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The Case of the Missing Ski Pole

post #1 of 9
Thread Starter 
Wednesday, New Year's Eve day. A beautiful and sunny day which saw hordes converging on the Thunderhead Lodge, Steamboat Ski Resort's mid-mountain lodge, which sits atop the gondola. Our intrepid skier skis up the rise to get as close to the steps to the lodge as possible. Finding a break in the skis lined up in the snow, he skis in and steps out of his bindings. Stabbing his poles into the snow on either side of his skis, he ignores the small voice within saying "this is probably not a great idea." He needs to go get the lunch backpack at basket check to feed his hungry family and keep them fueled for more skiing.

After lunch, our skier and his family head back to their skis. Our skier sees his skis laying in the snow, bracketed on one side by his Swix Cougar composite poles, and on the other by a Christy Sports rental Leki.

Cursing ensues.

I left a note with my phone number and a request to text me when the clueless 17 year old male who is clearly, in my mind, the culprit realizes his mistake. Told all the liftees. Told the lost and found. Told everyone, including my family, ad nauseam, how I bought the poles brand new from a second hand sports store for twenty bucks. How they were too long and I softened the grips up with near-boiling water and pulled them off. Marked the poles, put masking tape over, cut them down to size with a hacksaw. Don't want to go back to my cheap Scott aluminum poles, which anyway are hanging in the garage in Connecticut.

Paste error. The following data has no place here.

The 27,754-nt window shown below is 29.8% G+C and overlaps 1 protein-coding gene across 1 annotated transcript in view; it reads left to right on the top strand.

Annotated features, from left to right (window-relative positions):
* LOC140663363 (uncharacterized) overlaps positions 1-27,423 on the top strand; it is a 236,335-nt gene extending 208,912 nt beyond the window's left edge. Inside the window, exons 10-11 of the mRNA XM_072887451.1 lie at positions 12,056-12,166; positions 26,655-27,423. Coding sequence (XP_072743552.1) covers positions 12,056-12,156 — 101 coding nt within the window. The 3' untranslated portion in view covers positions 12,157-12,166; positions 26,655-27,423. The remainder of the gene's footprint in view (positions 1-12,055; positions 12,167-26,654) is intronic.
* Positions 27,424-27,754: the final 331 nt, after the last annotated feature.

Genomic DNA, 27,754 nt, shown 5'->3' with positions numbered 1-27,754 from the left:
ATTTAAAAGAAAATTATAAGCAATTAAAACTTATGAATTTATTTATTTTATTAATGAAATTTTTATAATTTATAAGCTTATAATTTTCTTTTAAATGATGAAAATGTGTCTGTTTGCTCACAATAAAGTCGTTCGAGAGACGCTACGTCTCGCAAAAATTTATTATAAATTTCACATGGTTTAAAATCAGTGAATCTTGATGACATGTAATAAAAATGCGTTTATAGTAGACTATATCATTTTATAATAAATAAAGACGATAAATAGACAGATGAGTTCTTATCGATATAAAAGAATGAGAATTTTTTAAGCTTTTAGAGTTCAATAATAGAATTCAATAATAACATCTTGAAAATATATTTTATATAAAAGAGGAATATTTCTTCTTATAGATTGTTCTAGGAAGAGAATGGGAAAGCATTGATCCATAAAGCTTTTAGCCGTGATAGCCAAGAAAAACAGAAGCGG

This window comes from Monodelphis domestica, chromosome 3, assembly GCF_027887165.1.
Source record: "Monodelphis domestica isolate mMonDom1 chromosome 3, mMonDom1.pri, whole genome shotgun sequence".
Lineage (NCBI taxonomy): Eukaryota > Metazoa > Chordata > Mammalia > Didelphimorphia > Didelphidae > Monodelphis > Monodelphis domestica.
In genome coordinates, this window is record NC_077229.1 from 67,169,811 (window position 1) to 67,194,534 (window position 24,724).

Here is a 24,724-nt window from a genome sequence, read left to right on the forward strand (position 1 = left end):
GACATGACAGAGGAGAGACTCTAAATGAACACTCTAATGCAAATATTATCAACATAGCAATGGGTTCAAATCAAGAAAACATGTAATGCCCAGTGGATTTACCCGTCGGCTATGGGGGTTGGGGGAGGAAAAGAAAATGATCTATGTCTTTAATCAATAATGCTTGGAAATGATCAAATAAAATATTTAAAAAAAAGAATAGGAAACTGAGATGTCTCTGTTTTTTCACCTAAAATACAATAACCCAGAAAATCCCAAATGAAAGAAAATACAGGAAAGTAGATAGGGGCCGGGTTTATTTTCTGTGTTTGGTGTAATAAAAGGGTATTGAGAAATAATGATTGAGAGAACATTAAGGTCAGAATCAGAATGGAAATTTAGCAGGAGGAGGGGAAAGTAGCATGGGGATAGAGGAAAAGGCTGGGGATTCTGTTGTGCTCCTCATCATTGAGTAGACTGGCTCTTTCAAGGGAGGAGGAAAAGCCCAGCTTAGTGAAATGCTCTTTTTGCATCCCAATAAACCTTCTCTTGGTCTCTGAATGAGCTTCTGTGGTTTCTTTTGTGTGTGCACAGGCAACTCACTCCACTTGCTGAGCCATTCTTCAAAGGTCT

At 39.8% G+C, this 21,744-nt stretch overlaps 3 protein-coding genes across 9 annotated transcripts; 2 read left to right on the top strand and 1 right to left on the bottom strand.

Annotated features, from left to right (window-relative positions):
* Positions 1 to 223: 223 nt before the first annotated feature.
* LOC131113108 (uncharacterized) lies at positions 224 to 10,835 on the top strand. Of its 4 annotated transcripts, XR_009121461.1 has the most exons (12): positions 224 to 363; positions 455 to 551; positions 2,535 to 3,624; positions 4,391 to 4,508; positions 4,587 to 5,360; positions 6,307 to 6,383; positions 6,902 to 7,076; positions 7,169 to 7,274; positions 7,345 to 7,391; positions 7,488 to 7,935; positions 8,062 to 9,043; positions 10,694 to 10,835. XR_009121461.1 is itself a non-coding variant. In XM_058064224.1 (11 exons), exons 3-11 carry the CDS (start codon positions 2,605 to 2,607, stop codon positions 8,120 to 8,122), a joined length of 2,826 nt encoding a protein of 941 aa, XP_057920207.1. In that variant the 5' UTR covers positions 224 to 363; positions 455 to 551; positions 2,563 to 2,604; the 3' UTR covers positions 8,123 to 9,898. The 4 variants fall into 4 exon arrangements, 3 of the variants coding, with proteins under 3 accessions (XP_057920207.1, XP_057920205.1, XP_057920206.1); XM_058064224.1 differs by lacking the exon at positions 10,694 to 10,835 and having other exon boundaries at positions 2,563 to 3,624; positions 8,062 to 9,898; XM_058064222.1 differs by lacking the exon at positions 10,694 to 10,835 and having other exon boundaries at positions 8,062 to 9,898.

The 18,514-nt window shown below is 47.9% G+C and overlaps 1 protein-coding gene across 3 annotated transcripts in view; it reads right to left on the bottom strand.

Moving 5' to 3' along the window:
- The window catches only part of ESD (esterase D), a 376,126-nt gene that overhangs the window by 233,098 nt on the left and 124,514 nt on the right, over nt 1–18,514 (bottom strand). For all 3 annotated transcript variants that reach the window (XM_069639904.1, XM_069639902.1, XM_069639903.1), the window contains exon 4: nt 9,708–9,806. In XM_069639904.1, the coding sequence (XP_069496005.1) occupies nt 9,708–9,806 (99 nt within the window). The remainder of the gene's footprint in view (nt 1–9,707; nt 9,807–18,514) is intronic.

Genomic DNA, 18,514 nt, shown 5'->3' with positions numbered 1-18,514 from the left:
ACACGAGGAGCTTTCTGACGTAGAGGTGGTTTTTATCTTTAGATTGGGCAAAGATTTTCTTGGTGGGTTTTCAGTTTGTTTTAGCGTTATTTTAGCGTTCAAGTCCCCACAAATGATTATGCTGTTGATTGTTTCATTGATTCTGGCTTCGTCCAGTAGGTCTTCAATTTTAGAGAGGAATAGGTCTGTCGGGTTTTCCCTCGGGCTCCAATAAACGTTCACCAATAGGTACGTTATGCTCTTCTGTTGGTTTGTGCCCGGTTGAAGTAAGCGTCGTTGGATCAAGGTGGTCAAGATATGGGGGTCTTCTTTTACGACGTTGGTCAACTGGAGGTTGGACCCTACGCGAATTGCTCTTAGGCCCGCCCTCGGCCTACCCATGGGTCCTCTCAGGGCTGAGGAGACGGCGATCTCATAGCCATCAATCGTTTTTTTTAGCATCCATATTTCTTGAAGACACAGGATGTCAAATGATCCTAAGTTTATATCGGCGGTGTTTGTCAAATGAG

Next day I rented poles at Christy Sports and told them my sob story, asked them to keep a lookout for when the clueless n00b returns. Skied all day with the rental poles, which I honestly don't notice a huge difference in, but that's beside the point, man!

End of the day, return my rental poles. No clueless teenager returned your pole, sir.

Standing in the shuttle line, grousing yet again about the episode. My beautiful nineteen-year old stepdaughter nudges me, says "isn't that your pole?"

I turn to look at the clueless young man standing next to me holding a grey Leki aluminum pole and a black, and much skinnier, Swix Cougar composite pole. I say to him "Dude, that's my pole!" He says, with a shrug, "sorry man, my bad," and hands me my pole. I say you're right it's your bad, pay more attention next time, at which point he slinks off to another spot in the shuttle waiting area.

What really bugged me wasn't his cluelessness in taking my pole, but rather that he clearly noticed at some point he had mismatched poles and did nothing to investigate it.

However, happy ending, lesson learned. Listen to the little voice and always hang your poles off the ends of your skis.

Next day I told lost and found and the guys at Christy Sports they could quit looking for my pole because, on a mountain that gets tens of thousands of skier visits, my pole wound up next to me in the shuttle line.

Happy New Year, everyone.
post #2 of 9

I also lost a pole exactly like that on New Year's Eve at the boat...:duel:

post #3 of 9